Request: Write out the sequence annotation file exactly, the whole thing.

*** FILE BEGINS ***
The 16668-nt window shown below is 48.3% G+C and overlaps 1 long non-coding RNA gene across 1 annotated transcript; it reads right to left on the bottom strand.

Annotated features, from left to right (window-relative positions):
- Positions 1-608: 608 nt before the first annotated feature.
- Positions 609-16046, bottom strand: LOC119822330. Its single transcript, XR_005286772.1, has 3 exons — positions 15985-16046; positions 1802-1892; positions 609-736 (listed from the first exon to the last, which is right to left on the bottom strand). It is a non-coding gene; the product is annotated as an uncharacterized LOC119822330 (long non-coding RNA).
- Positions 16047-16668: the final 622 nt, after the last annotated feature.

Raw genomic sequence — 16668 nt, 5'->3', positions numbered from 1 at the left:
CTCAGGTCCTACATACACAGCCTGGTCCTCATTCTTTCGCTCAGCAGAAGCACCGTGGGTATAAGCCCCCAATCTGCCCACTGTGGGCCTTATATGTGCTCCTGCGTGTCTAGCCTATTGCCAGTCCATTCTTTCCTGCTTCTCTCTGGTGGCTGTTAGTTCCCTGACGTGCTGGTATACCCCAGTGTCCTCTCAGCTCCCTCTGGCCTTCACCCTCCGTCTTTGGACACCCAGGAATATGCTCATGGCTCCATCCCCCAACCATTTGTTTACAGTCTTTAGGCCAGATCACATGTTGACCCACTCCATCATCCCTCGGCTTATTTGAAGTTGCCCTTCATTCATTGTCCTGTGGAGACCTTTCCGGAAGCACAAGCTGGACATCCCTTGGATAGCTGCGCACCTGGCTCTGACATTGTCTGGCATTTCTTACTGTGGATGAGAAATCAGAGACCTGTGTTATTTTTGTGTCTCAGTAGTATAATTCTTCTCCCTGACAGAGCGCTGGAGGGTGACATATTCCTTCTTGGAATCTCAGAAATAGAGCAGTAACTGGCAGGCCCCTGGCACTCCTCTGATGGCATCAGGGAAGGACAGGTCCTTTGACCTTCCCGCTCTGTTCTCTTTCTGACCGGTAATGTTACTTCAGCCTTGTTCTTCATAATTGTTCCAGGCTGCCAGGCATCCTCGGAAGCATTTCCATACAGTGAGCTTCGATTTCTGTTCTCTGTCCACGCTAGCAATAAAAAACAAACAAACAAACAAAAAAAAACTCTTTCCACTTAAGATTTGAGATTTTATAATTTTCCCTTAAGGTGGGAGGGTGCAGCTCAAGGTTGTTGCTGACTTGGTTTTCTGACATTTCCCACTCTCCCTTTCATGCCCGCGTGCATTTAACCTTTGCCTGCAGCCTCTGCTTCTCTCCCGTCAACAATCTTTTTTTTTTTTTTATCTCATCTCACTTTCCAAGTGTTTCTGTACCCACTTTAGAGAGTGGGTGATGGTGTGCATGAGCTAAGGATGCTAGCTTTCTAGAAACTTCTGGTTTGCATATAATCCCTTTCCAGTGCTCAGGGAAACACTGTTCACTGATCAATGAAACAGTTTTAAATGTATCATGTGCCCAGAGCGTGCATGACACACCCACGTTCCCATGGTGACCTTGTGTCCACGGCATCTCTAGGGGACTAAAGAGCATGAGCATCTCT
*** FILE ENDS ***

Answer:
The 16668-nt window shown below is 48.3% G+C and overlaps 1 long non-coding RNA gene across 1 annotated transcript; it reads right to left on the bottom strand.

Annotated features, from left to right (window-relative positions):
- Positions 1-608: 608 nt before the first annotated feature.
- Positions 609-16046, bottom strand: LOC119822330. Its single transcript, XR_005286772.1, has 3 exons — positions 15985-16046; positions 1802-1892; positions 609-736 (listed from the first exon to the last, which is right to left on the bottom strand). It is a non-coding gene; the product is annotated as an uncharacterized LOC119822330 (long non-coding RNA).
- Positions 16047-16668: the final 622 nt, after the last annotated feature.

Raw genomic sequence — 16668 nt, 5'->3', positions numbered from 1 at the left:
CTCAGGTCCTACATACACAGCCTGGTCCTCATTCTTTCGCTCAGCAGAAGCACCGTGGGTATAAGCCCCCAATCTGCCCACTGTGGGCCTTATATGTGCTCCTGCGTGTCTAGCCTATTGCCAGTCCATTCTTTCCTGCTTCTCTCTGGTGGCTGTTAGTTCCCTGACGTGCTGGTATACCCCAGTGTCCTCTCAGCTCCCTCTGGCCTTCACCCTCCGTCTTTGGACACCCAGGAATATGCTCATGGCTCCATCCCCCAACCATTTGTTTACAGTCTTTAGGCCAGATCACATGTTGACCCACTCCATCATCCCTCGGCTTATTTGAAGTTGCCCTTCATTCATTGTCCTGTGGAGACCTTTCCGGAAGCACAAGCTGGACATCCCTTGGATAGCTGCGCACCTGGCTCTGACATTGTCTGGCATTTCTTACTGTGGATGAGAAATCAGAGACCTGTGTTATTTTTGTGTCTCAGTAGTATAATTCTTCTCCCTGACAGAGCGCTGGAGGGTGACATATTCCTTCTTGGAATCTCAGAAATAGAGCAGTAACTGGCAGGCCCCTGGCACTCCTCTGATGGCATCAGGGAAGGACAGGTCCTTTGACCTTCCCGCTCTGTTCTCTTTCTGACCGGTAATGTTACTTCAGCCTTGTTCTTCATAATTGTTCCAGGCTGCCAGGCATCCTCGGAAGCATTTCCATACAGTGAGCTTCGATTTCTGTTCTCTGTCCACGCTAGCAATAAAAAACAAACAAACAAACAAAAAAAAACTCTTTCCACTTAAGATTTGAGATTTTATAATTTTCCCTTAAGGTGGGAGGGTGCAGCTCAAGGTTGTTGCTGACTTGGTTTTCTGACATTTCCCACTCTCCCTTTCATGCCCGCGTGCATTTAACCTTTGCCTGCAGCCTCTGCTTCTCTCCCGTCAACAATCTTTTTTTTTTTTTTATCTCATCTCACTTTCCAAGTGTTTCTGTACCCACTTTAGAGAGTGGGTGATGGTGTGCATGAGCTAAGGATGCTAGCTTTCTAGAAACTTCTGGTTTGCATATAATCCCTTTCCAGTGCTCAGGGAAACACTGTTCACTGATCAATGAAACAGTTTTAAATGTATCATGTGCCCAGAGCGTGCATGACACACCCACGTTCCCATGGTGACCTTGTGTCCACGGCATCTCTAGGGGACTAAAGAGCATGAGCATCTCT